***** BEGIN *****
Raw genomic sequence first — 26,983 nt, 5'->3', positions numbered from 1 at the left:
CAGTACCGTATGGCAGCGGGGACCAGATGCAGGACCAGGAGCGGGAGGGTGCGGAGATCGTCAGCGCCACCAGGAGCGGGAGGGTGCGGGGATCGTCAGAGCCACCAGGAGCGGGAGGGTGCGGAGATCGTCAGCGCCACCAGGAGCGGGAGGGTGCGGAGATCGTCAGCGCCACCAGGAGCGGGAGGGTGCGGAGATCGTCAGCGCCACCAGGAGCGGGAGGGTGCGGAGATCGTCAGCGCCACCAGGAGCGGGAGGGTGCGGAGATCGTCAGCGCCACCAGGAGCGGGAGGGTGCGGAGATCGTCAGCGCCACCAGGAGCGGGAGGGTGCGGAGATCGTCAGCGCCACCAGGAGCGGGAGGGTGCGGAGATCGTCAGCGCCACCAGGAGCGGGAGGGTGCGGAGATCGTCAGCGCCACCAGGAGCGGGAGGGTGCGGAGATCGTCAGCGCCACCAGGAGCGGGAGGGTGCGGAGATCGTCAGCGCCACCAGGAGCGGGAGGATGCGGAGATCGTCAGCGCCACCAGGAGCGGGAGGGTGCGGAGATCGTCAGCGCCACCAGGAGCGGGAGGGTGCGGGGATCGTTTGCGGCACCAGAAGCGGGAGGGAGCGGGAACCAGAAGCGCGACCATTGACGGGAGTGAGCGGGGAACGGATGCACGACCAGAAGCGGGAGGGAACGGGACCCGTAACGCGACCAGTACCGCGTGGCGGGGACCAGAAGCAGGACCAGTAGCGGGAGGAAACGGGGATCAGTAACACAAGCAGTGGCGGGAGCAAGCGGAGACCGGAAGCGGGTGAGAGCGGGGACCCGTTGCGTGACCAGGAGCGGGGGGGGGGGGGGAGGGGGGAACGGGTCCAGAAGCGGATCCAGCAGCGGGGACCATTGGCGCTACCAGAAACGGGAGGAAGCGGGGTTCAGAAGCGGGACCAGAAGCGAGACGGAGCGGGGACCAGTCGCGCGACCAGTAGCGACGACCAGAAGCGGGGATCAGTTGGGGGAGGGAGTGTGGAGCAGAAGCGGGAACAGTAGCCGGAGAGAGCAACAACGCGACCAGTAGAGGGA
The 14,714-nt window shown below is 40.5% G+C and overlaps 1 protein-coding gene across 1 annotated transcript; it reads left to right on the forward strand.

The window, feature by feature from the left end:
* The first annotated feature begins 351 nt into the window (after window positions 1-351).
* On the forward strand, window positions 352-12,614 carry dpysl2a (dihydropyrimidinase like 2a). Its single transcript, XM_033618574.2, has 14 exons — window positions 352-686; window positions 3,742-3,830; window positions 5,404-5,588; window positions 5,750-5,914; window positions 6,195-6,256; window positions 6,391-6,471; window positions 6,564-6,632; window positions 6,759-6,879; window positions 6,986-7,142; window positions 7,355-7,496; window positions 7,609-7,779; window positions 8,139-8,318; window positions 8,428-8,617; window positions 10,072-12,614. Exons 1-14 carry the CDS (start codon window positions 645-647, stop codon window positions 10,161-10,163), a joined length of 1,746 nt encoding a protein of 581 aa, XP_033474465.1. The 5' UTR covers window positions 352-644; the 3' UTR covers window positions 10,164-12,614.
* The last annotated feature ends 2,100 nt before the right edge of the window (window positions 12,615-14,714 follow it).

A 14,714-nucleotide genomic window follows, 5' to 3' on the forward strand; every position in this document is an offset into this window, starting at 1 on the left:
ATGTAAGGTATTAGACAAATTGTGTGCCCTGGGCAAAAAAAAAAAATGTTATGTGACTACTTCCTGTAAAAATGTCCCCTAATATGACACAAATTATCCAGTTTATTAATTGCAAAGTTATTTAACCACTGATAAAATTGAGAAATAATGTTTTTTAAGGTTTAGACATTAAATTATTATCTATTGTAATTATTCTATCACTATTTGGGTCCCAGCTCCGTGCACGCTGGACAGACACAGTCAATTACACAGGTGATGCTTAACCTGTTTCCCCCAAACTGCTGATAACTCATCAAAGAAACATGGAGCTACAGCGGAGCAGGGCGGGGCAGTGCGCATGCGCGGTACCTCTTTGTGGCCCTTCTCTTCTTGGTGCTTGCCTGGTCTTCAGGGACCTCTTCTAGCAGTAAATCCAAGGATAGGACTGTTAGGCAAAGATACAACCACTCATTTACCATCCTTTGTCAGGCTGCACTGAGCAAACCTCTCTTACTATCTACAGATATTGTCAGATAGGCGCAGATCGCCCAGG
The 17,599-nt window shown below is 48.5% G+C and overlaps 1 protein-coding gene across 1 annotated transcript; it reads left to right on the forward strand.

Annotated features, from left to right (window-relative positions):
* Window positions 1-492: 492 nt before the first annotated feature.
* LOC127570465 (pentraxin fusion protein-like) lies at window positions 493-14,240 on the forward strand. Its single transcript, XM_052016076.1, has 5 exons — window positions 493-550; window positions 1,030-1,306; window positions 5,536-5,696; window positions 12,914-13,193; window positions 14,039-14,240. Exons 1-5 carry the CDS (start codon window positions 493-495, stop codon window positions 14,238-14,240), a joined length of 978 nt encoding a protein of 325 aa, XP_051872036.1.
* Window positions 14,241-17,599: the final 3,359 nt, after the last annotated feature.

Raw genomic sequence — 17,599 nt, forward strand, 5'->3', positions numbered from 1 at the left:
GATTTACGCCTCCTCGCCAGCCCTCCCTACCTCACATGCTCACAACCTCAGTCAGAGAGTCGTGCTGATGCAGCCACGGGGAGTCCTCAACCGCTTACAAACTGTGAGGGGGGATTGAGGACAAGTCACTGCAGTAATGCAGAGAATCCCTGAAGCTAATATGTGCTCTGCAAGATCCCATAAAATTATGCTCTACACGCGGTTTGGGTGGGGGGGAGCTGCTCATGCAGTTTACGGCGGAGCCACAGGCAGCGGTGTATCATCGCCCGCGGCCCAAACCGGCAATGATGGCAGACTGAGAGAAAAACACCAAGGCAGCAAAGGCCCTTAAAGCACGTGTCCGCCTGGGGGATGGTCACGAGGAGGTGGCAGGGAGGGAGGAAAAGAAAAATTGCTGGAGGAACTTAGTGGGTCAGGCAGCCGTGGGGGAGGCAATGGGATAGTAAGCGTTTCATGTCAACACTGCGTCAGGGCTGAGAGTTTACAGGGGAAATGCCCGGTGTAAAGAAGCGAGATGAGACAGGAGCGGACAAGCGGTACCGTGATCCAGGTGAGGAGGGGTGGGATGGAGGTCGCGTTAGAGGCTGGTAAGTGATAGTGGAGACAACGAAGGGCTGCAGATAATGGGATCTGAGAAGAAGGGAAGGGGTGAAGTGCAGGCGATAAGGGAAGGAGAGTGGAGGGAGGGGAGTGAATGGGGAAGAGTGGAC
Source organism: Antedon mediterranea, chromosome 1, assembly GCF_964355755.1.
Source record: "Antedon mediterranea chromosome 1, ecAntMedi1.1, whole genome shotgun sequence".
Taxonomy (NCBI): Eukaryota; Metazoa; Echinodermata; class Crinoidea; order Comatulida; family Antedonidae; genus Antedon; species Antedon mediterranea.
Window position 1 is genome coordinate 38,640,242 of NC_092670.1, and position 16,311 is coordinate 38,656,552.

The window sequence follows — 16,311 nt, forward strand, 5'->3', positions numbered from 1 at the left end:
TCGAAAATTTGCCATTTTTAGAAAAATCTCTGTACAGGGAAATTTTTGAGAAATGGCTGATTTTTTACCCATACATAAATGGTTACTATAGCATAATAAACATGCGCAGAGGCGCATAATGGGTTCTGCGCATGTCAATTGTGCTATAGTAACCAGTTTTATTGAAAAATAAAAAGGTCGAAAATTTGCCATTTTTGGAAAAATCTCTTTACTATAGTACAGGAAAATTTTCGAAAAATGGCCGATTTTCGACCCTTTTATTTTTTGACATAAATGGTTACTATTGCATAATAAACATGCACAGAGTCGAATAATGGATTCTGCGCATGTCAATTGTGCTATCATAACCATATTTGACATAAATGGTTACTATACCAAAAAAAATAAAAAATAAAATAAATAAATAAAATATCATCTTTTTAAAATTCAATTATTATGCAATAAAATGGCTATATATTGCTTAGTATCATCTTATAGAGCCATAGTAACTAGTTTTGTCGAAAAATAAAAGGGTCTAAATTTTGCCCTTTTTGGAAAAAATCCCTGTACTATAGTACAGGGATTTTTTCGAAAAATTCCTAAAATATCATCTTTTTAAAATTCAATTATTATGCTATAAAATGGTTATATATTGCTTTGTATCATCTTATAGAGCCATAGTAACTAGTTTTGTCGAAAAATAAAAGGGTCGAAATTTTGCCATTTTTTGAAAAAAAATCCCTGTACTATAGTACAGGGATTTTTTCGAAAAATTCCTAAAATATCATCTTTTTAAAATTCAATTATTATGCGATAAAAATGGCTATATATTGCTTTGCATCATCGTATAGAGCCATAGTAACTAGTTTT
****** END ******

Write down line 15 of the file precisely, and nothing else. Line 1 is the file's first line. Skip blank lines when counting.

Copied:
Raw genomic sequence — 17,599 nt, forward strand, 5'->3', positions numbered from 1 at the left: